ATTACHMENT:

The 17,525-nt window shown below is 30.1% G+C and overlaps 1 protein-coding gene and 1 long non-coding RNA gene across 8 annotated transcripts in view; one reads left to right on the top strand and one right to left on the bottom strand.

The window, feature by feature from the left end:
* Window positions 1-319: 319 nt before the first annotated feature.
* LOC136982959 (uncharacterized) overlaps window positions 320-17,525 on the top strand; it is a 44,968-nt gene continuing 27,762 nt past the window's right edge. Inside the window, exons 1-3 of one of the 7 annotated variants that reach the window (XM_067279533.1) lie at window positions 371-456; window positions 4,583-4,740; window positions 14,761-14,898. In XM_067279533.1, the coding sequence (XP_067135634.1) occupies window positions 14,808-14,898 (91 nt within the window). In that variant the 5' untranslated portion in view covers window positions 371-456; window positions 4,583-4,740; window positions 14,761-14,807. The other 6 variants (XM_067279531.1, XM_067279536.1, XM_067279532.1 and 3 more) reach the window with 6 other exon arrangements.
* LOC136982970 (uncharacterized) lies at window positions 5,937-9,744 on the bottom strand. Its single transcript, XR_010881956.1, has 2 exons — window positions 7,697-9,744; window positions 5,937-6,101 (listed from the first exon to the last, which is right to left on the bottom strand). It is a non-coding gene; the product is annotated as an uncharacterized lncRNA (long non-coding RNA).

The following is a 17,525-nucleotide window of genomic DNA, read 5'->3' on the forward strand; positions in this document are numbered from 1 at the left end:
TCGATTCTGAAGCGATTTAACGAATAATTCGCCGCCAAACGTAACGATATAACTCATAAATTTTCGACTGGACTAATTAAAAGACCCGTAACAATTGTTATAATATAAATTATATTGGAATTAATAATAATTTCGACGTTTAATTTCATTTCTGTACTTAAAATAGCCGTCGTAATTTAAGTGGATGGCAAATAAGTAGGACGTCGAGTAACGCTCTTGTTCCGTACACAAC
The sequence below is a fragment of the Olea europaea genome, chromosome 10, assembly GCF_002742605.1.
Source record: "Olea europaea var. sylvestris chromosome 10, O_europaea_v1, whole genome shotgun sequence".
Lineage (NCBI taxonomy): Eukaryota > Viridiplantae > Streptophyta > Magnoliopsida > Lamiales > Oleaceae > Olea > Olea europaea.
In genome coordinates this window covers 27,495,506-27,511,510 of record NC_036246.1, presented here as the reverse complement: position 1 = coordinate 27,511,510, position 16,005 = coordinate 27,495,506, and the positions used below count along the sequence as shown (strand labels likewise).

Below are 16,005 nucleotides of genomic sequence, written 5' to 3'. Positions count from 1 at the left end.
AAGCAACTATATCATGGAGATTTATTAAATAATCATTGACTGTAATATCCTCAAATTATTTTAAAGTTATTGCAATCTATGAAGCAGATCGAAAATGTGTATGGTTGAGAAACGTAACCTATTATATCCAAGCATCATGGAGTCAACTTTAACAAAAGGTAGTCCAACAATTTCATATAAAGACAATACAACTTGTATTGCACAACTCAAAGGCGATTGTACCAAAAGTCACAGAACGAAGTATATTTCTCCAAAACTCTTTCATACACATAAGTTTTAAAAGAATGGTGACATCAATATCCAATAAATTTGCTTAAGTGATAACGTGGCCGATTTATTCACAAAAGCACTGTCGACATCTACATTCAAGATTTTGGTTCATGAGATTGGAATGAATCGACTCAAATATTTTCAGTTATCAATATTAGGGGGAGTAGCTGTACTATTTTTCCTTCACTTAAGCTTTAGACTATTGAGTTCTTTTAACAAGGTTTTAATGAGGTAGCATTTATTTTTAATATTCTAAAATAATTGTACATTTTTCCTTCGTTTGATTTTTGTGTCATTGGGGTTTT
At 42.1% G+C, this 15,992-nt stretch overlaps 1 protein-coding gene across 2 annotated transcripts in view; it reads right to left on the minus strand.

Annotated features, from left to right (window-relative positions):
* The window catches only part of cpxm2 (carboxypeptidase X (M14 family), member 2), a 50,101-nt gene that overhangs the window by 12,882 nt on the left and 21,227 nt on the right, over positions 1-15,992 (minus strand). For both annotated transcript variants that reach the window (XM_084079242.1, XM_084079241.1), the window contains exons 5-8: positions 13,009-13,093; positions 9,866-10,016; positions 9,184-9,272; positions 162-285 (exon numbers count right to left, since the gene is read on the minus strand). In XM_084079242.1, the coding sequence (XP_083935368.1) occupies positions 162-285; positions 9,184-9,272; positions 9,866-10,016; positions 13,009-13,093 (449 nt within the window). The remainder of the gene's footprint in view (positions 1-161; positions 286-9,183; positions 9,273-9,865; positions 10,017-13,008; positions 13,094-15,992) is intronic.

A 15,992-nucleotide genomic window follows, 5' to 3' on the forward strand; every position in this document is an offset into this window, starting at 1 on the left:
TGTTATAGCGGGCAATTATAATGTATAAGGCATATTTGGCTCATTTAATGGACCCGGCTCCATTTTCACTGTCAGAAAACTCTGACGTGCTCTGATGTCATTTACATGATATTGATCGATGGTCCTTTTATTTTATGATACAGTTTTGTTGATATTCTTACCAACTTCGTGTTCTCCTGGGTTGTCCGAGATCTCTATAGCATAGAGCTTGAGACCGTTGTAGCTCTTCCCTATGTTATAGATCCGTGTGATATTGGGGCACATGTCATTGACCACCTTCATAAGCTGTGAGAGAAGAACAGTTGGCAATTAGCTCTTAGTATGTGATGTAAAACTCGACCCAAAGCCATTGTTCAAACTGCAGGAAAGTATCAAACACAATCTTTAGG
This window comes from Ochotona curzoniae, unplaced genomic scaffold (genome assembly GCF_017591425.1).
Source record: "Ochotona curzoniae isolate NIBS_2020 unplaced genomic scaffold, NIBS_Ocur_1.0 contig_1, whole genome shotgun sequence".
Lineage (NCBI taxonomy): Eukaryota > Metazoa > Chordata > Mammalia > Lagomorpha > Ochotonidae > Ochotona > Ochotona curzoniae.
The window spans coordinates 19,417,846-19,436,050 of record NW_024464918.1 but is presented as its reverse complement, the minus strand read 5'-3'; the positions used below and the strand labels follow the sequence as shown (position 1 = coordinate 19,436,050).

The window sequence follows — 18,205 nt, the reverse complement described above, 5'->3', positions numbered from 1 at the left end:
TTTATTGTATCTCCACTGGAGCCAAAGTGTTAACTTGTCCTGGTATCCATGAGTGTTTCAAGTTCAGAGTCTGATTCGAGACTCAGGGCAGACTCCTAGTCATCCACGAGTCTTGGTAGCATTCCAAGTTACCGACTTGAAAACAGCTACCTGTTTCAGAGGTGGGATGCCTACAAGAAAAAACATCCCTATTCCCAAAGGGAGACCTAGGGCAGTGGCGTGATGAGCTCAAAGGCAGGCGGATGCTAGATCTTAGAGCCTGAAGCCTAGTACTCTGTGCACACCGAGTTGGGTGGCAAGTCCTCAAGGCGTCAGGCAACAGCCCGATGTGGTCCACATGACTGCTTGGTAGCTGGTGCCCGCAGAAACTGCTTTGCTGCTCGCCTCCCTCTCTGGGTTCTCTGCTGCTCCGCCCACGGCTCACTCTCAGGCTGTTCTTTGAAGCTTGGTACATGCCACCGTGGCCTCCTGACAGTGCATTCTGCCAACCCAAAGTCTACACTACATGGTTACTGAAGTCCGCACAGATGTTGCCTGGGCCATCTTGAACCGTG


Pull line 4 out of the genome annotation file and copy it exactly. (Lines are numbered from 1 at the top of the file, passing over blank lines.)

* LOC136982959 (uncharacterized) overlaps window positions 320-17,525 on the top strand; it is a 44,968-nt gene continuing 27,762 nt past the window's right edge. Inside the window, exons 1-3 of one of the 7 annotated variants that reach the window (XM_067279533.1) lie at window positions 371-456; window positions 4,583-4,740; window positions 14,761-14,898. In XM_067279533.1, the coding sequence (XP_067135634.1) occupies window positions 14,808-14,898 (91 nt within the window). In that variant the 5' untranslated portion in view covers window positions 371-456; window positions 4,583-4,740; window positions 14,761-14,807. The other 6 variants (XM_067279531.1, XM_067279536.1, XM_067279532.1 and 3 more) reach the window with 6 other exon arrangements.